Relevance Ranking Explained
Sometimes search results don't seem relevant....
Sometimes the results you get can be a bit puzzling because they don't seem to be entirely relevant to your search. Archives are not like books and journals; archives are collections of materials brought together by individuals and organisations, and therefore they may contain all sorts of materials on many different subjects. The archive of a botanist, for example, may be about many more subjects that botany because it might contain personal documents, maybe letters to friends and family, that are about many different things.
Archives are not necessarily based around a subject; they are collections brought together by individuals or organisations. the personal correspondence of a famous industrialist, for example, could cover 100's of subjects, from domestic life to leisure interests, in addition to industry.
Our relevance ranking takes into account the number of times the search term(s) appear and it also weights certain fields, such as the title and the index terms. We can only go by the descriptions that we have. For example, an archive may be substantially about 'urban planning' but it may not use this term and instead refer to 'city planning'.
Sometimes phrases you use to search don't match very well with our descriptions...
It may be that your actual search term is not found in many collection descriptions. But just because a collection description doesn't include the exact search term, it may still be relevant to your research, and we want to try to bring back all relevant results for you.
If you search for public healthcare we have very few descriptions that have this phrase in them, so the descriptions you get back will have 'healthcare' or 'public' in them as separate words, but they may not be about public healthcare. There are many descriptions that refer to public health so this is a better search term:
"public heathcare" - not used much as a phrase within descriptions
public health - many results - may not all be about 'public healthcare' as the words may appear separately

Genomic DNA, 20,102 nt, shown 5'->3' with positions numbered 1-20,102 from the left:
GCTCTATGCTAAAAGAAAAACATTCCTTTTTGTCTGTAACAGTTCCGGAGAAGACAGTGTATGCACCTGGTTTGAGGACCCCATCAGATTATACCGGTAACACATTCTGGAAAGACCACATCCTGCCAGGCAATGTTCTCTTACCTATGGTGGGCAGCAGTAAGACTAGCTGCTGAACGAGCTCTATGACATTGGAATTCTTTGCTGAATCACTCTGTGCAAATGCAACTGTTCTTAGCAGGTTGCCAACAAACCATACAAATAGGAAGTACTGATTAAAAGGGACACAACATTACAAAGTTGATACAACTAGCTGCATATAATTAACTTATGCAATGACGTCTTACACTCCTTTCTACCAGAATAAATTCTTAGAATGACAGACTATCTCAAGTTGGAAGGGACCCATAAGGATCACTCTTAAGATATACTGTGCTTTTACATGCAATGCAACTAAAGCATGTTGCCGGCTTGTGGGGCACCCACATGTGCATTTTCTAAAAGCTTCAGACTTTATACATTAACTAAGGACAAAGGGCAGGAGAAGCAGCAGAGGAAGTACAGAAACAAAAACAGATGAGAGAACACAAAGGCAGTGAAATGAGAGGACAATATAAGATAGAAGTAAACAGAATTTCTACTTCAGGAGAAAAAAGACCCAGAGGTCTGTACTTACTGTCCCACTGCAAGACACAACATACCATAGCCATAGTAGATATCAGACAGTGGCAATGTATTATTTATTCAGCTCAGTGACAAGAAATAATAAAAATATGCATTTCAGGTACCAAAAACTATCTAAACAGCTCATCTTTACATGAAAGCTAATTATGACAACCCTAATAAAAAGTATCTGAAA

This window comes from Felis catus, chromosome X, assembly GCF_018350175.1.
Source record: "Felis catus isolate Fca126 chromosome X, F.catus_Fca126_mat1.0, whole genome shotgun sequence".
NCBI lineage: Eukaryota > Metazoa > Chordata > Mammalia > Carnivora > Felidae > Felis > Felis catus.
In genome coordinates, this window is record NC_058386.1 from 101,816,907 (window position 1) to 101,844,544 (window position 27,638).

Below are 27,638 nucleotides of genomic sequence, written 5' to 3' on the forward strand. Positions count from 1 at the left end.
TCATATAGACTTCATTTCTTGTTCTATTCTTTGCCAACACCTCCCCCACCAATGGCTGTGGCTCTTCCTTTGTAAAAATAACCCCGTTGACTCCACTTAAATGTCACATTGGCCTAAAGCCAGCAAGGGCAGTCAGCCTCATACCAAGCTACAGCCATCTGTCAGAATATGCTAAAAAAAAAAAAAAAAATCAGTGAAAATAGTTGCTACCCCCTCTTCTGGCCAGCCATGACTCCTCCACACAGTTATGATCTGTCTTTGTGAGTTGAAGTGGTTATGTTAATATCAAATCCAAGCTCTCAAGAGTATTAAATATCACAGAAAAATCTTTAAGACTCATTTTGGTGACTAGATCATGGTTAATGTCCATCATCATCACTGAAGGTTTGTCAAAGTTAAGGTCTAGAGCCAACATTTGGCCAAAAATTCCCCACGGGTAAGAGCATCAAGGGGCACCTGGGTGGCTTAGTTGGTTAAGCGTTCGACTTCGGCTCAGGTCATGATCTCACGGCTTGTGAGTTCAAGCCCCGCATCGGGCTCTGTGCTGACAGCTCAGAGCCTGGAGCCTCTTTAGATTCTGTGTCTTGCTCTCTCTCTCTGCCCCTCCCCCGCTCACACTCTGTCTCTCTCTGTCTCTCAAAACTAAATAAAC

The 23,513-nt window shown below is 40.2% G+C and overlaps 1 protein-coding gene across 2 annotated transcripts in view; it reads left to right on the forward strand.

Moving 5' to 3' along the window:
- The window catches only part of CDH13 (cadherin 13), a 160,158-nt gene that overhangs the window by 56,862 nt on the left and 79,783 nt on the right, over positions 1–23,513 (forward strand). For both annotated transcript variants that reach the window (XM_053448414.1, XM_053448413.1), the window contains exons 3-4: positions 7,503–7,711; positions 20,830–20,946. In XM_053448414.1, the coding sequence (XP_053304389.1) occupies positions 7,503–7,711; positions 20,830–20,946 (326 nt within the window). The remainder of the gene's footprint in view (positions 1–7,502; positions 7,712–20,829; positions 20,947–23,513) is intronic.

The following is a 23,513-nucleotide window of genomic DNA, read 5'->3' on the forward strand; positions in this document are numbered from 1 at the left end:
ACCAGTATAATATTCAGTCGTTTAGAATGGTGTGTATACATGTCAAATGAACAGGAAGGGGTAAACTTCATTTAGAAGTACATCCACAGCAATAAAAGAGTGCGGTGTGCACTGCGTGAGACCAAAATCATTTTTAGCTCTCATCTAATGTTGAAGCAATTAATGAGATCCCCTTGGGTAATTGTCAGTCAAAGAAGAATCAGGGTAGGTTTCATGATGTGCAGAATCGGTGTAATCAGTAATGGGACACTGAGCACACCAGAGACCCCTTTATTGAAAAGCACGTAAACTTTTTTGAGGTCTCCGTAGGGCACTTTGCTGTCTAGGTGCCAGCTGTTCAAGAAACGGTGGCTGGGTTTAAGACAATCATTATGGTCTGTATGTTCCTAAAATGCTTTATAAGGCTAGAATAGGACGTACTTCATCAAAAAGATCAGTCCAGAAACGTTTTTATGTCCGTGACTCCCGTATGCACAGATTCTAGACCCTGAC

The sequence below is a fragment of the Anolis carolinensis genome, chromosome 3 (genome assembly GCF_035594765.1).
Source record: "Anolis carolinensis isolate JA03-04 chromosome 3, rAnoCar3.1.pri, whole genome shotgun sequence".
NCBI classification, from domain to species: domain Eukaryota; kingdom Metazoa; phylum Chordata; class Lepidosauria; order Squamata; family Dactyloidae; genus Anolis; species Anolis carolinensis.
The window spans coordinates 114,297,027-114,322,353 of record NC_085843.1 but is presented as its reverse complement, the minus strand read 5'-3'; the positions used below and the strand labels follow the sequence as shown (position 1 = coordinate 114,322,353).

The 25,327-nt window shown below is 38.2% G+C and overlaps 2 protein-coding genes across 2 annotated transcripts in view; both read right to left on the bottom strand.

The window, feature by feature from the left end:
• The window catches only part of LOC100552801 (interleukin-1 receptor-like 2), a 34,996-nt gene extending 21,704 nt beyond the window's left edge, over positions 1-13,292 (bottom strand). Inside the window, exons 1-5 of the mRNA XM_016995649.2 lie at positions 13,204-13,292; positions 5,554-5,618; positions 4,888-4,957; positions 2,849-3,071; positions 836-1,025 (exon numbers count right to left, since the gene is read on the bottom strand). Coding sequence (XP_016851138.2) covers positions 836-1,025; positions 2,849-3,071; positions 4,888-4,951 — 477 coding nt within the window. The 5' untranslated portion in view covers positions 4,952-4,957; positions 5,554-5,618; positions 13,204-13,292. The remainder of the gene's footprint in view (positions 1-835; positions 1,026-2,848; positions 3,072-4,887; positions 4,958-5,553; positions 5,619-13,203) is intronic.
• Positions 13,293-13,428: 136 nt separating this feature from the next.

"health policy" - may be a useful term, and is a recognised subject term
health - will get far more results and the filter could then be used, e.g. filter by 'health services'.
welfare - a broad search which could be narrowed by e.g. 'child welfare'.
- Archive collections are described by archivists and the level of detail and words used will vary. It is very hard to reflect the whole archive accurately in a description when it is very big and diverse.
- Descriptions often contain historical and biographical information about the collection and the people, places and things mentioned in the archive. These can be long, free-text descriptions and they will affect the results of a search. For example, a biographical history may refer to someone's background in 'genetic research' but the actual collection may not be about this work, so it may not cover genetics to any significant degree, but it might still be useful background for your research.
- Archives can contain surprising things, so you sometimes need to put more thought into searching. Books are written about subjects, and have tables of contents to summarise the topic(s), but archives collections are not usually consciously put together for future researchers; they reflect activities that were carried out for other reasons.
- Your search term might not match any of our descriptions, so our system will try its best to find near matches, but they might not be what you want (the system can only do its best!)
- You may find you need to broaden out your search and then narrow it down again. For example, if communist ideals doesn't seem to work very well, try a search for communism and then use our filter to try things like east-west relations, socialism or human rights.